Expand description

Implementations for the core Tor protocol


The tor-proto crate lies at the core of Arti, a project to implement Tor in Rust. Most people shouldn’t use this crate directly, since its APIs are needlessly low-level for most purposes, and it is easy to misuse them in an insecure or privacy-violating way.

Most people should use the [arti-client] crate instead. This crate is of interest mainly for those that want to access the Tor protocols at a low level.

Core concepts

At its essence, Tor makes connections called “channels” to other Tor instances. These channels are implemented using TLS. Each of these channels multiplexes a number of anonymized multihop “circuits” that act as reliable transports for “relay messages” that are sent between clients and the different relays on the circuits. Finally, each circuit multiplexes a number of “streams”, each corresponding roughly to an application-level request.

This crate implements the logic, protocols, and cryptography that implement these channel::Channels, circuit::ClientCircs, and stream::DataStreams. It uses rust async code and future-related traits, and is intended to work with (nearly) any executor implementation that complies with the futures API. It should also work with nearly any TLS implementation that exposes AsyncRead and AsyncWrite traits.

Not in this crate

This crate does not implement higher level protocols, like onion services or the Tor directory protocol, that are based on the Tor protocol here. Nor does it decide when, how, or where to build channels and circuits: that’s the role of higher-level crates.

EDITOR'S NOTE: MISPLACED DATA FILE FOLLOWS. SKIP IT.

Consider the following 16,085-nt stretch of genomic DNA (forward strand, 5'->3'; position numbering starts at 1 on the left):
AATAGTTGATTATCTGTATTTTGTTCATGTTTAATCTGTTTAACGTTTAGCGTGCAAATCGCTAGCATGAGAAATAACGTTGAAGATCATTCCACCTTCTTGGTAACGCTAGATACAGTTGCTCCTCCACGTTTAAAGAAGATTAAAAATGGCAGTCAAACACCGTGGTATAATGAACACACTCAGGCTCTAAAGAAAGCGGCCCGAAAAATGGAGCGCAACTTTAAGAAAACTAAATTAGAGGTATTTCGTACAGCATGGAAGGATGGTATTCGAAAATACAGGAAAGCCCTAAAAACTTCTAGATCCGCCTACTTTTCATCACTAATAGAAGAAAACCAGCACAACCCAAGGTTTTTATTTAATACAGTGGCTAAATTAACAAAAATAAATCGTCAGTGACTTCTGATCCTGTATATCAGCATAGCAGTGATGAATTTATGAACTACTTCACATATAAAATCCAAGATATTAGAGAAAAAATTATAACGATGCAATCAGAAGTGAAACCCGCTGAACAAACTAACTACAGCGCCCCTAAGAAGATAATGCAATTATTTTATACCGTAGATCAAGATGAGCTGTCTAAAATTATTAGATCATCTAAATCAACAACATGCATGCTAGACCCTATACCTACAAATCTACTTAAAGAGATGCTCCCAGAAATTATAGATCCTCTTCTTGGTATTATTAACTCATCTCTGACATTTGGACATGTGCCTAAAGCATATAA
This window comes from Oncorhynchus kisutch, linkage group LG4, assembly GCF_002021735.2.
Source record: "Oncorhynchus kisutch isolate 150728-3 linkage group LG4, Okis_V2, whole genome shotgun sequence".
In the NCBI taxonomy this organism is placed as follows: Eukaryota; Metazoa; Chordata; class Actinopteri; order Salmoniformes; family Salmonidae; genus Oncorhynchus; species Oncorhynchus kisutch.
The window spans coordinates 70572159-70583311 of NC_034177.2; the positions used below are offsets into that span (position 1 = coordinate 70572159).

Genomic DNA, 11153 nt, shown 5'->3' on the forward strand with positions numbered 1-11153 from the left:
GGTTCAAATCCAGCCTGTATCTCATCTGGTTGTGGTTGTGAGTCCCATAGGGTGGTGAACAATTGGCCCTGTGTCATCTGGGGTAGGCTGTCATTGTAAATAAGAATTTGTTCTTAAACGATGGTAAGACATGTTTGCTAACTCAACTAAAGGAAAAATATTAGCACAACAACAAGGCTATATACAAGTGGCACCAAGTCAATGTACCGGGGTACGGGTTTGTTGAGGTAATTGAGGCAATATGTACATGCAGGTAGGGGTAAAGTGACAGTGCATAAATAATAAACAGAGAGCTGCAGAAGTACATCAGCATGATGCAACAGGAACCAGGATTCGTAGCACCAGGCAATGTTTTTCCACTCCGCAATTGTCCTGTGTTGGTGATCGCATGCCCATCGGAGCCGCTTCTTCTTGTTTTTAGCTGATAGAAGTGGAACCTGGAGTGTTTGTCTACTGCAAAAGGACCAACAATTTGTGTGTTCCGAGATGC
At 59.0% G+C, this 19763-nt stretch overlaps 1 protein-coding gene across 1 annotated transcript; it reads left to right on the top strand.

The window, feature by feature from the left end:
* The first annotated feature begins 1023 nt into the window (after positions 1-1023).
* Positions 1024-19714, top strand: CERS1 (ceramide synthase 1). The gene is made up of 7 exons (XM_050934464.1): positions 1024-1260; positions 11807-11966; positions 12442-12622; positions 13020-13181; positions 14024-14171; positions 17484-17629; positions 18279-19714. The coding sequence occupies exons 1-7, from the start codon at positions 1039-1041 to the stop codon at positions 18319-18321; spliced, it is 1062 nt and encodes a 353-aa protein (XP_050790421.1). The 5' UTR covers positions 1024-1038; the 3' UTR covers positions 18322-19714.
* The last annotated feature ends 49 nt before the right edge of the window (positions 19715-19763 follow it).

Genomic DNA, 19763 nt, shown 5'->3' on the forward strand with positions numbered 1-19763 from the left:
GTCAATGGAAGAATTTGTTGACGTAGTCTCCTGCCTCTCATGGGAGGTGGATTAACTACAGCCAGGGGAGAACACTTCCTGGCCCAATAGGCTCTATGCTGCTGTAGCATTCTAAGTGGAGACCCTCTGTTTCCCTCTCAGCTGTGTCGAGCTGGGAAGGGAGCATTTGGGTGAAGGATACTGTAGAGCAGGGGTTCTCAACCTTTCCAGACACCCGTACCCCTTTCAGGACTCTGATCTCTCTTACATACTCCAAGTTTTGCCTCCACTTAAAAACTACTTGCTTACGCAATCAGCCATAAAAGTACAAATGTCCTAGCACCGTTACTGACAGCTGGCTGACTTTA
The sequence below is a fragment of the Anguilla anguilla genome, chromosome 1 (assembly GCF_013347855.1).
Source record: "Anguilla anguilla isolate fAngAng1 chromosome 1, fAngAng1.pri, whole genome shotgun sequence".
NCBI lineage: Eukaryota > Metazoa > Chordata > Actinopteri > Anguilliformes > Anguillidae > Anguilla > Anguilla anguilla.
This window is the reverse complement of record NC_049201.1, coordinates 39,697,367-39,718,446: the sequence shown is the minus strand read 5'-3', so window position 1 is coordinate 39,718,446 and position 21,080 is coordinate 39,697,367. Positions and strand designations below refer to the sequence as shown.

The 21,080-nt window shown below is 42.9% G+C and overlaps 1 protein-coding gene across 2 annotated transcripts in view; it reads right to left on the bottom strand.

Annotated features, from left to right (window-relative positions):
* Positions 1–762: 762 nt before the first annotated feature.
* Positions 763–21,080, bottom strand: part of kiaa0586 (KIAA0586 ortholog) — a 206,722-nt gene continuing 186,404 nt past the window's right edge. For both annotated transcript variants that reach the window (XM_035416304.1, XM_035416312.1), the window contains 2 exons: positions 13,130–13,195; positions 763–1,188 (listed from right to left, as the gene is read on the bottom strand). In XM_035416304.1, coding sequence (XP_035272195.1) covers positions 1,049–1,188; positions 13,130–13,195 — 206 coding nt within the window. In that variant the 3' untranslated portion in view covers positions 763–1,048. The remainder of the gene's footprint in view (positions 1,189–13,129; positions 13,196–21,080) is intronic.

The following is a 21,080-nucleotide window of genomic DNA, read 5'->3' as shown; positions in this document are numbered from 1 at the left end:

This crate also has no support for timeouts, so every network operation here has the potential to block the current task indefinitely. Timeouts are another necessary piece that gets added at a higher level.

In order to create channels and circuits, you’ll need to know about some Tor relays, and expose their information via tor_linkspec::ChanTarget and tor_linkspec::CircTarget. Currently, the [tor-netdir] crate is the easiest way to do so.

For an example of this crate in action, see the [arti-client] library, or the arti CLI.

Design notes

This crate’s APIs are structured to explicitly avoid any usage of an asynchronous runtime: It doesn’t launch tasks or include timeouts. Those are done at a higher level in Arti, via the [tor-rtcompat] crate.

To the extent possible, this crate avoids doing public-key cryptography in the same functions it uses for network activity. This makes it easier for higher-level code to parallelize or yield around public-key operations.


This is all a work in progress, and will need severe refactoring before it’s done.

This is a client-only implementation; there is no support the operations that Relays need.

There are too many missing features to list.

There isn’t enough documentation or examples.

This crate was my first attempt to use async in rust, and is probably pretty kludgy.

I bet that there are deadlocks somewhere in this code. I fixed all the ones I could find or think of, but it would be great to find a good way to eliminate every lock that we have.


pub use channel::params::ChannelsParams;


Code for talking directly (over a TLS connection) to a Tor client or relay.

Multi-hop paths over the Tor network.

Implements Tor’s “stream“s from a client perspective


A reported amount of clock skew from a relay or other source.

An error type for the tor-proto crate.

Details about an error received while resolving a domain


Return the amount of time since we last received “incoming traffic”.

Type Definitions

A Result type for this crate.